Hot Pepper Action (2008 Garden Update #6)

Hello gardeners and hot pepper fans. It’s time for the sixth update for the 2008 garden season.

When I posted Garden Update #5, we had just about completed the final transplant for most of the peppers, going from cell packs to styrofoam cups to 7-inch pots, and finally landing in assorted 5 to 7 gallon pots.

It has been about six weeks since then, and everything is going very well. Vigorous growth continues on most of the plants, bacterial spot has been kept mostly at bay, and insect pests are almost non-existent.

And man oh man have we already harvested a ton of peppers! We’ve given them to three of our neighbors, the owner of a local restaurant where we eat, and all of Jaime’s coworkers. We had a hot pepper taste test with my my nieces and nephew (age 8,9,10– and they all loved the peppers, the hotter the better). We’ve cooked a ton of hot food, and we’ve made some tabasco-style hot sauce (only 10x hotter).

Time for the photos.

First up, my makeshift drying station. Yeah, yeah, it’s a card table and a black trash bag. But hey, it’s going to be 101 today. It seems like a good time as any to start drying the paprika peppers, and the other peppers we harvested over the weekend. Since we harvested these a few days ago, I can’t send them out to friends because they would be rotten by the time they arrived. I can’t stand to let my peppers rot in the kitchen, so time to dry.

Working from top to bottom, left to right:

Hungarian Sweet Paprika (2 rows)
Spicy Mustard Habanero (far right)
Tabasco Pepper
Thai Chili
Long Red Slim Cayenne
Grocery store variety (but homegrown) Scotch Bonnet
Hot Paprika

Once the Paprika peppers are dry, I plan on smoking half of them before grinding, leaving me with hot paprika, sweet paprika, smoked hot paprika, and smoked sweet paprika. Mmmmmmm…!

These next two shots are of the main pepper rows, one from each end:

White Habanero:

Spicy Mustard Habanero:

Caribbean Red Habanero:

I had some shots of the fluorescent purple pepper, but they didn’t turn out too well, as were the pictures of my medusa pepper. I’ll get some new shots soon.

And by the way, if my pepper plants look wet in those pictures, that is because I had just completed my weekly spraying. I’ve made my own special spray that I’m trying out. 2 tablespoons liquid copper as an anti-fungal, 2 tablespoons paraffin oil as a pesticide, and 2 tablespoons fish emulsion as a foliar fertilizer to one gallon of water.

And by the way, if you’re interested in my soil mix, I ended up settling on:

5 gallons potting mix (Miracle Grow or Sta-Green)
1 gallon perilite
2 tablespoons controlled release fertilizer with micro-nutrients
2 tablespoons bone meal (for calcium and phosphorous).

That’s all for now. Update #7 coming in the semi-near future!

4 thoughts on “Hot Pepper Action (2008 Garden Update #6)

  1. The funny thing though, Dayna, is that the drooling usually occurs with my peppers after you eat them. And it continues long after you eat it. Heh…!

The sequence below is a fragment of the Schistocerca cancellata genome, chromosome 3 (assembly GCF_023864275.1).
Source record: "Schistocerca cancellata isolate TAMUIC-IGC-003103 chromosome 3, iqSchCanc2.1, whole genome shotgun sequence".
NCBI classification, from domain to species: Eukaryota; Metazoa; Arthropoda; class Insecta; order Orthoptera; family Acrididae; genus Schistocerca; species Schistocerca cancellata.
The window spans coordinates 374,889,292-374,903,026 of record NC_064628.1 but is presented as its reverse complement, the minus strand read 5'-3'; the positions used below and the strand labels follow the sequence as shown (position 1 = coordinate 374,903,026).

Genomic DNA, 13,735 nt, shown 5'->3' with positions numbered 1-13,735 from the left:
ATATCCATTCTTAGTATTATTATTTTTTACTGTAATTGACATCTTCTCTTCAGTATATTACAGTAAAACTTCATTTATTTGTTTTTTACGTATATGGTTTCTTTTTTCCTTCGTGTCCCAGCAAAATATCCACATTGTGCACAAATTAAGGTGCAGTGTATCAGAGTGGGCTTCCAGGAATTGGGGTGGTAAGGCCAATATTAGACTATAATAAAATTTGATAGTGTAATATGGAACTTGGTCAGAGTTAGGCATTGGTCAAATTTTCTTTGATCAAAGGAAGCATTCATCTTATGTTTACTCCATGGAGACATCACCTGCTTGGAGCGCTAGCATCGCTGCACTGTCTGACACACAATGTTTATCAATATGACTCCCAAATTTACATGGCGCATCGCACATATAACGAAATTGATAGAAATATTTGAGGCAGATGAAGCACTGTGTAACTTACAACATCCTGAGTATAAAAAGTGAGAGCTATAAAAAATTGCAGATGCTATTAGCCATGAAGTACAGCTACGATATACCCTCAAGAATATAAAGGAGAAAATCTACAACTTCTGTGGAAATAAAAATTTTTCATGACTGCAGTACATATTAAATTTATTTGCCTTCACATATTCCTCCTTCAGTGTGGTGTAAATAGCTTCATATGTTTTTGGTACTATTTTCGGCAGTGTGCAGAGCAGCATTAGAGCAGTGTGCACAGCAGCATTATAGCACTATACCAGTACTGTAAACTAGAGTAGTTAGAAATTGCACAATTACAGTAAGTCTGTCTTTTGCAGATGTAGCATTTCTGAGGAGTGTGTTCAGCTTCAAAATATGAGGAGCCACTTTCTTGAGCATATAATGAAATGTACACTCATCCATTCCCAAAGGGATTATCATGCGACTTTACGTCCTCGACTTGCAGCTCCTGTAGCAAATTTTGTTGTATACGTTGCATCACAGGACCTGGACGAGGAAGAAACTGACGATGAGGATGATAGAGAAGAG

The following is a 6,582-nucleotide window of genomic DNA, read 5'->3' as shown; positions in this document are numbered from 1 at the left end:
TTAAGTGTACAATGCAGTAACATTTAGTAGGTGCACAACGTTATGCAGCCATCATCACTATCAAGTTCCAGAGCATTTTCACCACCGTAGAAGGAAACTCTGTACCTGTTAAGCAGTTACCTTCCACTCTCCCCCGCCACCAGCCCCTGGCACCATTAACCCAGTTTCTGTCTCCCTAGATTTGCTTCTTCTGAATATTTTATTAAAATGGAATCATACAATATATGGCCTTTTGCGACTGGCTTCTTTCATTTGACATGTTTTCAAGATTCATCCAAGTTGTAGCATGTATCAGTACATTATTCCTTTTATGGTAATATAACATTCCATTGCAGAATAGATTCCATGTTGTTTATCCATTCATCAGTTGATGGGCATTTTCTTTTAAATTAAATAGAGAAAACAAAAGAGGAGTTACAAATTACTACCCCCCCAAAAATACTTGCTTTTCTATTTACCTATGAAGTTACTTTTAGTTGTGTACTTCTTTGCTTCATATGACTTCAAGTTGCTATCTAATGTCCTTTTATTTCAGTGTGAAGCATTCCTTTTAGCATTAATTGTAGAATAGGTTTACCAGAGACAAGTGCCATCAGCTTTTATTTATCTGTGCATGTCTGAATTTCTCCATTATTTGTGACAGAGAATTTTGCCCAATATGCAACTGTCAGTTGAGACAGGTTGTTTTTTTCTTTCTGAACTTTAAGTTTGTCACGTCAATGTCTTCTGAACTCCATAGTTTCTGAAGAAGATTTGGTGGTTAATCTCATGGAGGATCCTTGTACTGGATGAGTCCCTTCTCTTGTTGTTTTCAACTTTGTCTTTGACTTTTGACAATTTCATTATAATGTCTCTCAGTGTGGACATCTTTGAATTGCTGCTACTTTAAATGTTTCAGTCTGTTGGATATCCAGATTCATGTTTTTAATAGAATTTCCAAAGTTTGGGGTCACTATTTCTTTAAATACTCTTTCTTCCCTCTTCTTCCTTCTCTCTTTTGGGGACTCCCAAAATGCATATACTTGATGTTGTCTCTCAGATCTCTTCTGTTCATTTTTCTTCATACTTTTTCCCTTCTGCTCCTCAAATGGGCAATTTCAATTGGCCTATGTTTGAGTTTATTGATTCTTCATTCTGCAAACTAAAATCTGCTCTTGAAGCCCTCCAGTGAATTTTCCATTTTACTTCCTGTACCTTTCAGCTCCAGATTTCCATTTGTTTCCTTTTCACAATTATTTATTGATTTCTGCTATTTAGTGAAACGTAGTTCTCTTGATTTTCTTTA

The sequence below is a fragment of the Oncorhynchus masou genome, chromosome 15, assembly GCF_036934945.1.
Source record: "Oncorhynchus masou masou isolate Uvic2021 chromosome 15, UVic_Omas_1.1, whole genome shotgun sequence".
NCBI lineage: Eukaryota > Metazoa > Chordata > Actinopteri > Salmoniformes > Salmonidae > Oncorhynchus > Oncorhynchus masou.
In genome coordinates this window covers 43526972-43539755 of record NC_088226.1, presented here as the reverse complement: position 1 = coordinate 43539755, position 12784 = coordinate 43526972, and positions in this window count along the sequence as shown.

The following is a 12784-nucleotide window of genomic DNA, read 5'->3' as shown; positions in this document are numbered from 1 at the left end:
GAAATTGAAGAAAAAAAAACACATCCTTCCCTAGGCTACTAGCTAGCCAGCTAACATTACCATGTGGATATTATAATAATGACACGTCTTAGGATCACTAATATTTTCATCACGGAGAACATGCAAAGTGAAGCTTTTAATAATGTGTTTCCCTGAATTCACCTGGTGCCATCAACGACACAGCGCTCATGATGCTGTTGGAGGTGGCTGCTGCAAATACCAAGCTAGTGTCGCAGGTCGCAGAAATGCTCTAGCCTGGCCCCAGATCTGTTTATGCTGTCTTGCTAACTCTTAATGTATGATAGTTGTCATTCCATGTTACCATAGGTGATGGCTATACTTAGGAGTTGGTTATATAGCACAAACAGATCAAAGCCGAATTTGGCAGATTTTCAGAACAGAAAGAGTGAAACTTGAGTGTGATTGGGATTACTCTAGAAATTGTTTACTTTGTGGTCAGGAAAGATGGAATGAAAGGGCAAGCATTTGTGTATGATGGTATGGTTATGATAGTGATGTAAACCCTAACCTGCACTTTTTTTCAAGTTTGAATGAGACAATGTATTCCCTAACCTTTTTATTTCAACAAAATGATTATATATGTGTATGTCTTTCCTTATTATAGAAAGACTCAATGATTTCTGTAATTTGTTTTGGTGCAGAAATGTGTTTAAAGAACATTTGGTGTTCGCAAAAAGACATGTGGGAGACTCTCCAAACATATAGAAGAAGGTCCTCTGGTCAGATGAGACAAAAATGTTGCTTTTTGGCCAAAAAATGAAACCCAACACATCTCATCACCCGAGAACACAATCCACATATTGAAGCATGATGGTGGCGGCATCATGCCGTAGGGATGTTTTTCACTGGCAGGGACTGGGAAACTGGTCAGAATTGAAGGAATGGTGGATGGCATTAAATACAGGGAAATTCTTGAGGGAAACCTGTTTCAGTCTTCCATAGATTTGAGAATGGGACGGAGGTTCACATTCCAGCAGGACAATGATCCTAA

2. Mike. I have tobasco peppers. They are small less than an inch. What should I fertilizer with. Just repotted mixed black cow and top soil added granual fertilizer also. Wayne

  3. Hi Wayne,

    I am sure there is a lot of debate and discussion to be had on fertilizer. Some people even say that fertilizing after the plants are established does nothing to help pepper production. I use what I know works.

    At planting, I use composted manure, calcium, and, if the soil has been used several times before, a balanced slow-release with micro-nutrients.

    Early in the season, I use a balanced or high nitrogen fertilizer. My preference is to use organics when possible, so I use Omri Fish Fertilizer (5-1-1). It is available at Home Depot around $6-$8. A word of warning, though– it is some the foulest smelling stuff you will ever encounter. Just terrible. But, it has worked well for me.

    Later in the season, I typically do not fertilize unless necessary. If the plant has yellowing from the bottom up, I hit it with fish fertilizer. A balanced fertilizer wouldn’t hurt, just don’t use anything with more nitrogen than phosphorous or potassium.

    Beyond that, I have found that it is more important to keep the plants free of fungus and pests.

    For fungicide, I spray on liquid copper. It works great. Prevention is better, though. Make sure your plants do not overlap. Imagine it raining. If raindrops can splash off of your plant, and hit another plant, or the dirt around another plant, fungus will spread. Make sure to give your plants adequate spacing.

    For pests, I usually use paraffin oil. While technically not organic, I have found that it is the least offensive pesticide that works.

    Good luck with your peppers! Tabascos are fun. They grow like crazy, and produce lots of high-moisture peppers that ripen to a beautiful orange and taste great. My last Tabasco even survived the winter!

    This year, I only have a small selection, as we have been focusing on picking and planting landscaping. 8 bell pepper, 12 cayenne. They’re all setup in two planter boxes (2′x8′ each). They have drip irrigation, and I used weed cloth and pine bark nuggets to hold in moisture and block out weeds. I have 3-4 bell peppers ready to harvest in the next couple of days, and there are about a dozen cayenne peppers that are over 4″ long.

    Take care,


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